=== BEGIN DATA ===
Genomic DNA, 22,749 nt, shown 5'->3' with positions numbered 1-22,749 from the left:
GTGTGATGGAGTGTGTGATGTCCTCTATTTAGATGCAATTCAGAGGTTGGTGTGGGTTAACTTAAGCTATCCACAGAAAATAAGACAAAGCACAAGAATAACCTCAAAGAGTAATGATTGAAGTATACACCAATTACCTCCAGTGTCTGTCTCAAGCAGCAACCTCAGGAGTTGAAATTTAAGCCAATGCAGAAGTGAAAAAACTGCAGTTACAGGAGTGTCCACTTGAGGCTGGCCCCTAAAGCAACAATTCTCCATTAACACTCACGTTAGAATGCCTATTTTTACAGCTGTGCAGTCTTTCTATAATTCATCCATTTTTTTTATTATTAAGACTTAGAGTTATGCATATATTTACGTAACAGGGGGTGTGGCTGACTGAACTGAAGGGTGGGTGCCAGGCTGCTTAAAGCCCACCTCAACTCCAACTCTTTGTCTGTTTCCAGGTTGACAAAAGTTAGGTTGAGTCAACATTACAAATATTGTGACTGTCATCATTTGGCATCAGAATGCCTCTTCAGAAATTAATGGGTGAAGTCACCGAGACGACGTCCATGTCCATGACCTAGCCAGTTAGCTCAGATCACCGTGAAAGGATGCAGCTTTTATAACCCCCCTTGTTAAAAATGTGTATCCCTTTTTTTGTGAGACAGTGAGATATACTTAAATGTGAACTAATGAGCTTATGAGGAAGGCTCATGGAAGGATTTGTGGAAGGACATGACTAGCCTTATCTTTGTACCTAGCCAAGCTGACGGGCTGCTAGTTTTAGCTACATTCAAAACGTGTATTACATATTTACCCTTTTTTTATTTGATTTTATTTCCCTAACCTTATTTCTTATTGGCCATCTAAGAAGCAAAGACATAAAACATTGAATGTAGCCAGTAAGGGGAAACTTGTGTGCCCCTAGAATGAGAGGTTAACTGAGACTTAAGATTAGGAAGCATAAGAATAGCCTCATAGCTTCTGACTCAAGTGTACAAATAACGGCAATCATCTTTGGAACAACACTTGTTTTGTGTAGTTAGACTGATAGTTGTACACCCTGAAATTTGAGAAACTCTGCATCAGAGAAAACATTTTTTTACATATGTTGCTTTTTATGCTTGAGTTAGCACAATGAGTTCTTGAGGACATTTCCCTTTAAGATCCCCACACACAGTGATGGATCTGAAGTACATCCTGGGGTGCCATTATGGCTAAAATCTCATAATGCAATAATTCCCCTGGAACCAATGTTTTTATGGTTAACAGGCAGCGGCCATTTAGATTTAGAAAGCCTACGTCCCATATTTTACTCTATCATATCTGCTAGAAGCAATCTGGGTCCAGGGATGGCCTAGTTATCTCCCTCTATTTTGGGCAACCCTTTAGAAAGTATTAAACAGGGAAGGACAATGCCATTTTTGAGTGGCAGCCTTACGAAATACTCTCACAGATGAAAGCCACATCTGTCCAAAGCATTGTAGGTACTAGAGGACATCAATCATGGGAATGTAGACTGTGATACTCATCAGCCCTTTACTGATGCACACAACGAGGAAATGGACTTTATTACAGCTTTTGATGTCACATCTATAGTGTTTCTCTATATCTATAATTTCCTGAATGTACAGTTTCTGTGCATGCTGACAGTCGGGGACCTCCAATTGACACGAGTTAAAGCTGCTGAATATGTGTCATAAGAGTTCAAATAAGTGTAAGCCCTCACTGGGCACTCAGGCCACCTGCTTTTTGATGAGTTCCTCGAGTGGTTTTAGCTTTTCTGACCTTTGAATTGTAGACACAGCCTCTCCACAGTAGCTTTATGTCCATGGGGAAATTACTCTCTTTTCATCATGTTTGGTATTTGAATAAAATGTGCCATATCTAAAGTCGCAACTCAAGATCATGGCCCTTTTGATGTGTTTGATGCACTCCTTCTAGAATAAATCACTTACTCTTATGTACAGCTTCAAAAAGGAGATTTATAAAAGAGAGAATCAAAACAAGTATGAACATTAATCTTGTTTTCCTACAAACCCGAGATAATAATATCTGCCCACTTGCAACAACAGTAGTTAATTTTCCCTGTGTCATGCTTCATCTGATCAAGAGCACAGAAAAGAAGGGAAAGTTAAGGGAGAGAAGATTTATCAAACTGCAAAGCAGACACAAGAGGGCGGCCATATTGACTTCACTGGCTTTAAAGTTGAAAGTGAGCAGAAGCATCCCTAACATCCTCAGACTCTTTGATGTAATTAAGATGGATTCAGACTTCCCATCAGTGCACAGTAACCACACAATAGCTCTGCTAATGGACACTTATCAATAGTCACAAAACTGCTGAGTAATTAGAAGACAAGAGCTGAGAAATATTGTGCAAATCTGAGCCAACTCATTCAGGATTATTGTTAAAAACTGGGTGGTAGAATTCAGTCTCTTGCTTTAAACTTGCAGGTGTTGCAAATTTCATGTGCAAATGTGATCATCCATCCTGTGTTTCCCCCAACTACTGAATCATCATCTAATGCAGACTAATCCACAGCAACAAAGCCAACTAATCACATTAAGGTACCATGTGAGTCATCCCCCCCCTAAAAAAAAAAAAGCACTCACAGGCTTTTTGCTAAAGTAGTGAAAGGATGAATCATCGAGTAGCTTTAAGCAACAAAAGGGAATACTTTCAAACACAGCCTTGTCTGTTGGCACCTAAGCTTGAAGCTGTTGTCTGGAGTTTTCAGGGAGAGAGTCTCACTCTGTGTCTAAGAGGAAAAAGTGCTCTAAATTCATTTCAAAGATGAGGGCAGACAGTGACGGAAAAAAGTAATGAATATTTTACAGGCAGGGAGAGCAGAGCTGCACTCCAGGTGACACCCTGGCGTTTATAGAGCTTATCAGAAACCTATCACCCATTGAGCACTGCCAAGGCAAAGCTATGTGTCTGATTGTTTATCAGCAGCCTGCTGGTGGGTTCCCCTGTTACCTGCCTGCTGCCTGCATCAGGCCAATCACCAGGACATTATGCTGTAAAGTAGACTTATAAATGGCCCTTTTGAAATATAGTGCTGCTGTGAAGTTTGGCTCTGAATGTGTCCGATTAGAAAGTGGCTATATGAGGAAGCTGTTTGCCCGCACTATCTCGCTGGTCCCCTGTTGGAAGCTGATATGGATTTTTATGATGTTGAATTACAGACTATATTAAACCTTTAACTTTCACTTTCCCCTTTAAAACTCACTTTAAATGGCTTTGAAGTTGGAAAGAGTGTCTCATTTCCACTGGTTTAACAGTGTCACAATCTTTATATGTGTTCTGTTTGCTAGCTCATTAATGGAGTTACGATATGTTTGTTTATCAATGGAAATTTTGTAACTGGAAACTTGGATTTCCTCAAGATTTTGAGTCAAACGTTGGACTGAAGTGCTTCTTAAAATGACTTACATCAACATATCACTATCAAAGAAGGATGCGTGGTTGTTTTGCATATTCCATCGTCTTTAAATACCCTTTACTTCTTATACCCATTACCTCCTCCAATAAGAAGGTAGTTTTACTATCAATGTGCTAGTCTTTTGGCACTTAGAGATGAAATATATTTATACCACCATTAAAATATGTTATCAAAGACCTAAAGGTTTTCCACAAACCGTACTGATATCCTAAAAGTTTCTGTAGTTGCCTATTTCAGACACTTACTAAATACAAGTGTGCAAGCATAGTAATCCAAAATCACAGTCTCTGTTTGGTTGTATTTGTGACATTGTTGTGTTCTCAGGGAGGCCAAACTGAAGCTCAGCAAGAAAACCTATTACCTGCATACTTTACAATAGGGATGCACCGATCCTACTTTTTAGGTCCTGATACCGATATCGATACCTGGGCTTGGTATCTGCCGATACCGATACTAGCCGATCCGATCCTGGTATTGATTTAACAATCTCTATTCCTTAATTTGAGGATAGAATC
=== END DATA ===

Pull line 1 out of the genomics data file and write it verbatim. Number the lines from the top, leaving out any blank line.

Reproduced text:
Genomic DNA, 22,749 nt, shown 5'->3' with positions numbered 1-22,749 from the left: